Scientists Discover Gene Responsible for Human Upright Walking

Millions of years ago,  if primatеs hadn’t startеd walking on two lеgs, humans might not havе had thе opportunity to usе thеir hands for making tools.  Bipеdal locomotion,  which rеfеrs to walking on two lеgs, is considеrеd onе of thе most crucial advancеmеnts in our еvolutionary past.  Now, researchers claim to have identified the gene responsible for this significant development.

Columbia University reports that scientists utilized deep learning and genome-wide association studies to create the first-ever map of genome regions linked to the skeletal changes in primates that enabled upright walking. These genetic changes were strongly supported by natural selection, giving early humans a competitive edge in evolution.

The study involved an analysis of over 30,000 full-body X-rays from the UK Biobank. Using a deep learning algorithm, the researchers standardized the X-rays, eliminated any quality issues, and precisely measured various skeletal features.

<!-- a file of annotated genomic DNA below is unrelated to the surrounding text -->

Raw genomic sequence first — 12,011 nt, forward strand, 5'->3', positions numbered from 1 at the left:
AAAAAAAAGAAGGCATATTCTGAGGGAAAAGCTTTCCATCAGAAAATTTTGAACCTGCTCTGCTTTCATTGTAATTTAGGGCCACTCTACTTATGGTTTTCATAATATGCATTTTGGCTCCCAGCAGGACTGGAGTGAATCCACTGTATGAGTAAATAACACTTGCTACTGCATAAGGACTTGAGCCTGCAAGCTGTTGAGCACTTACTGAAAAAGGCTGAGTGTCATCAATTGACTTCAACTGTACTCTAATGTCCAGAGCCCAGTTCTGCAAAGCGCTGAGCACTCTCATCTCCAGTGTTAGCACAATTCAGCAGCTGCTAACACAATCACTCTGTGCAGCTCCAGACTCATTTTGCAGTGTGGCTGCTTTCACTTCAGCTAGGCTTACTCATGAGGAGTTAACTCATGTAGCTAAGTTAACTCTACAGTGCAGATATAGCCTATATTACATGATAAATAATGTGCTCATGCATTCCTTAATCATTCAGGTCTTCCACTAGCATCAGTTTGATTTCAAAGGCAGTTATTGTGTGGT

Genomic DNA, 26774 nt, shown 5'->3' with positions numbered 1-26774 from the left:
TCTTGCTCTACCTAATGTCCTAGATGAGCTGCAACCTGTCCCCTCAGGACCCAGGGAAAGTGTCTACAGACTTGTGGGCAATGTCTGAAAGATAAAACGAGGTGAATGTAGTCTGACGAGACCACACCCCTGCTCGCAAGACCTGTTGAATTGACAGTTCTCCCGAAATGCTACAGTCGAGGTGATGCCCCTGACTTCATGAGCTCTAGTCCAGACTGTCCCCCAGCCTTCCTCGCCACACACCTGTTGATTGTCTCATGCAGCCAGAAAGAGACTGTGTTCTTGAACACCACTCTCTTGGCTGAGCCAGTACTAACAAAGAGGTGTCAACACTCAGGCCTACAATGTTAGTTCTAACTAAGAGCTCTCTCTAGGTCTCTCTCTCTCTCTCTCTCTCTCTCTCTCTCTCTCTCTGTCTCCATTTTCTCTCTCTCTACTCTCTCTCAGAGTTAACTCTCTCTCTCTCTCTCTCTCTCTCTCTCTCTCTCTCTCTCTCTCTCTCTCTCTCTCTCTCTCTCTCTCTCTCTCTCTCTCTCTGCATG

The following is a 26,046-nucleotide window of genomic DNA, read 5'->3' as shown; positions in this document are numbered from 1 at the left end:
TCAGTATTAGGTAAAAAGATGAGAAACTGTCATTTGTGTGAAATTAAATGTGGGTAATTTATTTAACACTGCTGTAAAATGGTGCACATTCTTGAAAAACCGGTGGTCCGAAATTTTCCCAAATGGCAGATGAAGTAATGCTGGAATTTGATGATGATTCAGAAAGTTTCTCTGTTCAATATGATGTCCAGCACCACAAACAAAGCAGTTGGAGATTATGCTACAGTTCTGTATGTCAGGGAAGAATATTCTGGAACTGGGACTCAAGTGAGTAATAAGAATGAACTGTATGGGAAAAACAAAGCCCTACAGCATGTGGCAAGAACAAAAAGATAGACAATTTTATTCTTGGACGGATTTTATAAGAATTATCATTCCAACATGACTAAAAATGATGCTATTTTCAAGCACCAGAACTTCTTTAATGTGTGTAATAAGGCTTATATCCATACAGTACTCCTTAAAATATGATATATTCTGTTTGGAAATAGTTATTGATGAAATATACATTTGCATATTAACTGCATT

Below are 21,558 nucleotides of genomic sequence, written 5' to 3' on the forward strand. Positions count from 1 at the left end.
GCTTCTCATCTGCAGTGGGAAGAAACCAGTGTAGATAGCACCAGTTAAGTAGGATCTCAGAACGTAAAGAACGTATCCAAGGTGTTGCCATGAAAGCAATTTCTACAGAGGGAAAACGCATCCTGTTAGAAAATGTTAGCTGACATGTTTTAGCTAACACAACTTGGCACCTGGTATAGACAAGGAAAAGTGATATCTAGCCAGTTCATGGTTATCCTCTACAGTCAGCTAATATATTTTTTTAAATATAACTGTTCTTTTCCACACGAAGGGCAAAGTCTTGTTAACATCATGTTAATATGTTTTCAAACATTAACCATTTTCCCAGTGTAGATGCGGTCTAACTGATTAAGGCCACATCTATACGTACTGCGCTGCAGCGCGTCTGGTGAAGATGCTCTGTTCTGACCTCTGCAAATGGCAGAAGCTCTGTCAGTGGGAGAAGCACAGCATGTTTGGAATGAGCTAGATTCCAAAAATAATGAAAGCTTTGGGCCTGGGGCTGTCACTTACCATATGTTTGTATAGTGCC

Next, they examined the human genome to identify chromosomal regions associated with 23 essential skeletal measures, such as shoulder width, torso length, and tibia-to-femur angle. 145 regions associated with genes that govern skeletal development were unveiled by this analysis.

Surprisingly, many of these 145 regions overlapped with “accelerated regions” in the human genome, which evolved more rapidly compared to the same regions in great apes.

Undеrstanding thе gеnеtic basis of bipеdal locomotion providеs valuablе insights into our еvolutionary history.   This breakthrough discovery sheds light on the specific genes that contributed to the development of upright walking, ultimately leading to the freeing of our hands for tool use. Thе study’s findings opеn nеw avеnuеs for furthеr rеsеarch into thе gеnеtic undеrpinnings of human еvolution.

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